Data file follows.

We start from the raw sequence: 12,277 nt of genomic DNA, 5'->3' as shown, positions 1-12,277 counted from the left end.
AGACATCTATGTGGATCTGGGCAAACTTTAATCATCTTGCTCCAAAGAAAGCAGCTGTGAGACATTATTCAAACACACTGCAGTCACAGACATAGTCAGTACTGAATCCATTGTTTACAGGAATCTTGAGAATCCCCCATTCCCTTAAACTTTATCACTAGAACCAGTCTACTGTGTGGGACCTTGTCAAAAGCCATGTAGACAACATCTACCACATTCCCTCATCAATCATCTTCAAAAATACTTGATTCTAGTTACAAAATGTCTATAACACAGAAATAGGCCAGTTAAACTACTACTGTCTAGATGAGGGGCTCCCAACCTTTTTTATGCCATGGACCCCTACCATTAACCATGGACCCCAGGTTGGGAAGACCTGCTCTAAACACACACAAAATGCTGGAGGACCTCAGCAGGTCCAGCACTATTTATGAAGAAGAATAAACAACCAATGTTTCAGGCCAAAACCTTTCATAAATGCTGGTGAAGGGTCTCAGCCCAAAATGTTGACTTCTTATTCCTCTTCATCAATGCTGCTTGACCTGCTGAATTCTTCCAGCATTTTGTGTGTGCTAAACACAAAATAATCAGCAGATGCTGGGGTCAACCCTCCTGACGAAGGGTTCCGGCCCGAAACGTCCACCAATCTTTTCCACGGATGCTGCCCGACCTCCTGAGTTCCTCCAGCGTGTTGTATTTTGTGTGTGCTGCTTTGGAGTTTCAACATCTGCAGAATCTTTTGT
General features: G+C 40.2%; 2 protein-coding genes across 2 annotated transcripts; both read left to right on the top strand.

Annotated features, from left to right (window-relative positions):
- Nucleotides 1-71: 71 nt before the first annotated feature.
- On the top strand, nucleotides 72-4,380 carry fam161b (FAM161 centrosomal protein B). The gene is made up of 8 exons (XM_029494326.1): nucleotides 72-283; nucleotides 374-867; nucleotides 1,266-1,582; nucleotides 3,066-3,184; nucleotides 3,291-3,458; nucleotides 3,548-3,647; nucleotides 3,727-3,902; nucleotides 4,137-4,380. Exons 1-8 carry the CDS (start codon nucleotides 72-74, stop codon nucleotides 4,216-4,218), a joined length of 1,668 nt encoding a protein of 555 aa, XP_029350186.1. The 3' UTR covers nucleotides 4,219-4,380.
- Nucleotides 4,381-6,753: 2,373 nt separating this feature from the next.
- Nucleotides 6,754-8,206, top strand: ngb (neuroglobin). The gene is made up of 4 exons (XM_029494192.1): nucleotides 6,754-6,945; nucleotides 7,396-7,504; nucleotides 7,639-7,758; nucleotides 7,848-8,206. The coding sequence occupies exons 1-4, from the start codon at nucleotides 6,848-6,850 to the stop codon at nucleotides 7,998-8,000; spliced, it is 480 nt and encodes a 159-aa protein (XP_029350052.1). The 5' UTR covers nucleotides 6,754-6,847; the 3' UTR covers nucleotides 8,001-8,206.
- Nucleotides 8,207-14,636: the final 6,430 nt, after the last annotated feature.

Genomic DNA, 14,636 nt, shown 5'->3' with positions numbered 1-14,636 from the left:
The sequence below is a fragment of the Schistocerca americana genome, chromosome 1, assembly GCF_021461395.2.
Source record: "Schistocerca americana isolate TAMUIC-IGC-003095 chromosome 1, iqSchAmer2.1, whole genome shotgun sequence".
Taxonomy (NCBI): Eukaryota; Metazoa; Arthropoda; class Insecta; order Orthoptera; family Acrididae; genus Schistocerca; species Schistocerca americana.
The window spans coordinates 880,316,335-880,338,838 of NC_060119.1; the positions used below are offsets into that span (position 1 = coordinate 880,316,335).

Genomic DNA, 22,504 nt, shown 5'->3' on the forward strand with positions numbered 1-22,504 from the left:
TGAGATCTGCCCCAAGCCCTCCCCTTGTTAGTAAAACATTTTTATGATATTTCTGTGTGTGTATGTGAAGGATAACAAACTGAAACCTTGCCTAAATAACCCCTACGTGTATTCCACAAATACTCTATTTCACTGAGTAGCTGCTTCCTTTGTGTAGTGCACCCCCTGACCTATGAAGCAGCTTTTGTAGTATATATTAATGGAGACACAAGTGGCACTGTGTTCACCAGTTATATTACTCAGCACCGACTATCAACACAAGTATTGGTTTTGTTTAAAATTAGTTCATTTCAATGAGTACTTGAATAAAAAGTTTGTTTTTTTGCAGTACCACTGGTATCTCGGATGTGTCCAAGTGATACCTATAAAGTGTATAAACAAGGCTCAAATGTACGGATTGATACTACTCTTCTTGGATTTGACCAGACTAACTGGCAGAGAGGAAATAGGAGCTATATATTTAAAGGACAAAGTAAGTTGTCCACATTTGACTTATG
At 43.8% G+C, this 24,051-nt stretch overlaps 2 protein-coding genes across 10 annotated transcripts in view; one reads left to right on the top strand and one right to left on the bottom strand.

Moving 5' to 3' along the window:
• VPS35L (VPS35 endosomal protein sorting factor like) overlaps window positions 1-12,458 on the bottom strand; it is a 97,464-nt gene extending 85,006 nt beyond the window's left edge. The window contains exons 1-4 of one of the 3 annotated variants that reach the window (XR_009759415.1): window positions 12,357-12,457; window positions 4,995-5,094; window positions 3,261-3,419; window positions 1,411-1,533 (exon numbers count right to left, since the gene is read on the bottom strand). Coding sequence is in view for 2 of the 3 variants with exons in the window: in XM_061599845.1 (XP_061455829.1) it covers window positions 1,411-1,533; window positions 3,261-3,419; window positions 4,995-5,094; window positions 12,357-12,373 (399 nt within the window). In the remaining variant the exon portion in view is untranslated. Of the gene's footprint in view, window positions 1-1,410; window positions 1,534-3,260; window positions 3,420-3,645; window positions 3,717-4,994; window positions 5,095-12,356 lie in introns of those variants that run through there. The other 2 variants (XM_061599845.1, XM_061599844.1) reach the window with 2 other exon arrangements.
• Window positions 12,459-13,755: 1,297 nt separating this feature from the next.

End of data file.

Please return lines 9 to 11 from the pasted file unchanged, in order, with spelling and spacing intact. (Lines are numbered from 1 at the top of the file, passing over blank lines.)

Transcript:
- Nucleotides 8,207-14,636: the final 6,430 nt, after the last annotated feature.

Genomic DNA, 14,636 nt, shown 5'->3' with positions numbered 1-14,636 from the left:
The sequence below is a fragment of the Schistocerca americana genome, chromosome 1, assembly GCF_021461395.2.